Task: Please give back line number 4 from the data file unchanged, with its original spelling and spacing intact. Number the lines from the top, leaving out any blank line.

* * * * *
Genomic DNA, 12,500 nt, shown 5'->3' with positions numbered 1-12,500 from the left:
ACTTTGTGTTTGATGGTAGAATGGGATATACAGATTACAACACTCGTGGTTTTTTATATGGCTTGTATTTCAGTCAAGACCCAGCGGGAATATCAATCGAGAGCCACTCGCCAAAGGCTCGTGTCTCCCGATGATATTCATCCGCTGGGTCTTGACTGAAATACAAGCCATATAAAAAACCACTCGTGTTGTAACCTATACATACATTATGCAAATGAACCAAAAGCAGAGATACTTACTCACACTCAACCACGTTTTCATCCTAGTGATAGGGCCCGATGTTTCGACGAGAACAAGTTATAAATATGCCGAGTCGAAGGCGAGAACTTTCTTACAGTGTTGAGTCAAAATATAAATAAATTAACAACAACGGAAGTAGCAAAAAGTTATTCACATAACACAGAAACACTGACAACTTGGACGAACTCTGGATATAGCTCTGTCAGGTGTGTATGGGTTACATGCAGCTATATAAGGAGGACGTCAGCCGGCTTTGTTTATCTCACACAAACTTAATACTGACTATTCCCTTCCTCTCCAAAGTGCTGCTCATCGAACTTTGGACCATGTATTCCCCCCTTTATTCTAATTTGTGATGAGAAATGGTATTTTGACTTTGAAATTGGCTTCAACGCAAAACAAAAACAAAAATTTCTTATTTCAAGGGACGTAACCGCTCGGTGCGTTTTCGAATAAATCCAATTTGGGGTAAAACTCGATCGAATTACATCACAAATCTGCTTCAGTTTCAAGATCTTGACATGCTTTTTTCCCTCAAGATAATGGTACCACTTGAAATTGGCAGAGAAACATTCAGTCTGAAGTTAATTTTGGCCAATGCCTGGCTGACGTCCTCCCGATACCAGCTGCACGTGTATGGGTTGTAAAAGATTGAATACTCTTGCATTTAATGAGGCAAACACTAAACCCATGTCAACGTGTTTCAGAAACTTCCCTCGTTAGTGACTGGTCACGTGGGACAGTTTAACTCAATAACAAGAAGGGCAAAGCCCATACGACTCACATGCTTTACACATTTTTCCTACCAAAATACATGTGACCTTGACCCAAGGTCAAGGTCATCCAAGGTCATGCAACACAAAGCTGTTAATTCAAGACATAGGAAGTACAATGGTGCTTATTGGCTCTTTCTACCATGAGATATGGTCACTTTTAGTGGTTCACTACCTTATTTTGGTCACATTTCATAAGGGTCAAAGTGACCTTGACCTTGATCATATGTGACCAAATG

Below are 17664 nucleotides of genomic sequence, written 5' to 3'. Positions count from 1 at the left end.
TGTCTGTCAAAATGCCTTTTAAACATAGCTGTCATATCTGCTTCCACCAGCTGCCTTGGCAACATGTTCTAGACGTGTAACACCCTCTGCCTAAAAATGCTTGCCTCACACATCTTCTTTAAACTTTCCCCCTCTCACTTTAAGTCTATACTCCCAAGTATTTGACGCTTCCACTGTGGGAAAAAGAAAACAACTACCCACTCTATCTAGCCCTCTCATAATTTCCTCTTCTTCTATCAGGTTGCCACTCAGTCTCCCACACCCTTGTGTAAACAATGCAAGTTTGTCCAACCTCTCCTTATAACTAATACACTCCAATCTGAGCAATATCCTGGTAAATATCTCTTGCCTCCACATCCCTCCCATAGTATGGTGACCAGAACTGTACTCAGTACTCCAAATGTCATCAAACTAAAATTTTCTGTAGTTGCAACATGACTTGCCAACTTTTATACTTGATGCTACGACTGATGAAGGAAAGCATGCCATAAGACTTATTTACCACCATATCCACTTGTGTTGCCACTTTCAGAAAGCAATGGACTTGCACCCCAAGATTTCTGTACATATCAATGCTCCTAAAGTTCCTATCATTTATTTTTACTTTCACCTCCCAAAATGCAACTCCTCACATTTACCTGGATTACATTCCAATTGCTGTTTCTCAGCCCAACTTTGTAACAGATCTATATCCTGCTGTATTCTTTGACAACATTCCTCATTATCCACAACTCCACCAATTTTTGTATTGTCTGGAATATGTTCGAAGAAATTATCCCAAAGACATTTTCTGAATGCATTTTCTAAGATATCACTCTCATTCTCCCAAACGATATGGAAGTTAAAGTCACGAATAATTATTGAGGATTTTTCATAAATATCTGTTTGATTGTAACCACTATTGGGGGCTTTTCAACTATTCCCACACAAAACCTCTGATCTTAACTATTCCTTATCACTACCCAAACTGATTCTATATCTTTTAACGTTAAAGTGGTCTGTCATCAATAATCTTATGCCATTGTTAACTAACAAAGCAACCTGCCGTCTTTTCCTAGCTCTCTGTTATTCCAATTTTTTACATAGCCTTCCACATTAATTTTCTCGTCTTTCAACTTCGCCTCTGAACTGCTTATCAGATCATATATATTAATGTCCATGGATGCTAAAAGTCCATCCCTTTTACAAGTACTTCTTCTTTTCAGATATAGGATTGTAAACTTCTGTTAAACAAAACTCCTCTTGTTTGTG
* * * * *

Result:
TGTCTGTCAAAATGCCTTTTAAACATAGCTGTCATATCTGCTTCCACCAGCTGCCTTGGCAACATGTTCTAGACGTGTAACACCCTCTGCCTAAAAATGCTTGCCTCACACATCTTCTTTAAACTTTCCCCCTCTCACTTTAAGTCTATACTCCCAAGTATTTGACGCTTCCACTGTGGGAAAAAGAAAACAACTACCCACTCTATCTAGCCCTCTCATAATTTCCTCTTCTTCTATCAGGTTGCCACTCAGTCTCCCACACCCTTGTGTAAACAATGCAAGTTTGTCCAACCTCTCCTTATAACTAATACACTCCAATCTGAGCAATATCCTGGTAAATATCTCTTGCCTCCACATCCCTCCCATAGTATGGTGACCAGAACTGTACTCAGTACTCCAAATGTCATCAAACTAAAATTTTCTGTAGTTGCAACATGACTTGCCAACTTTTATACTTGATGCTACGACTGATGAAGGAAAGCATGCCATAAGACTTATTTACCACCATATCCACTTGTGTTGCCACTTTCAGAAAGCAATGGACTTGCACCCCAAGATTTCTGTACATATCAATGCTCCTAAAGTTCCTATCATTTATTTTTACTTTCACCTCCCAAAATGCAACTCCTCACATTTACCTGGATTACATTCCAATTGCTGTTTCTCAGCCCAACTTTGTAACAGATCTATATCCTGCTGTATTCTTTGACAACATTCCTCATTATCCACAACTCCACCAATTTTTGTATTGTCTGGAATATGTTCGAAGAAATTATCCCAAAGACATTTTCTGAATGCATTTTCTAAGATATCACTCTCATTCTCCCAAACGATATGGAAGTTAAAGTCACGAATAATTATTGAGGATTTTTCATAAATATCTGTTTGATTGTAACCACTATTGGGGGCTTTTCAACTATTCCCACACAAAACCTCTGATCTTAACTATTCCTTATCACTACCCAAACTGATTCTATATCTTTTAACGTTAAAGTGGTCTGTCATCAATAATCTTATGCCATTGTTAACTAACAAAGCAACCTGCCGTCTTTTCCTAGCTCTCTGTTATTCCAATTTTTTACATAGCCTTCCACATTAATTTTCTCGTCTTTCAACTTCGCCTCTGAACTGCTTATCAGATCATATATATTAATGTCCATGGATGCTAAAAGTCCATCCCTTTTACAAGTACTTCTTCTTTTCAGATATAGGATTGTAAACTTCTGTTAAACAAAACTCCTCTTGTTTGTG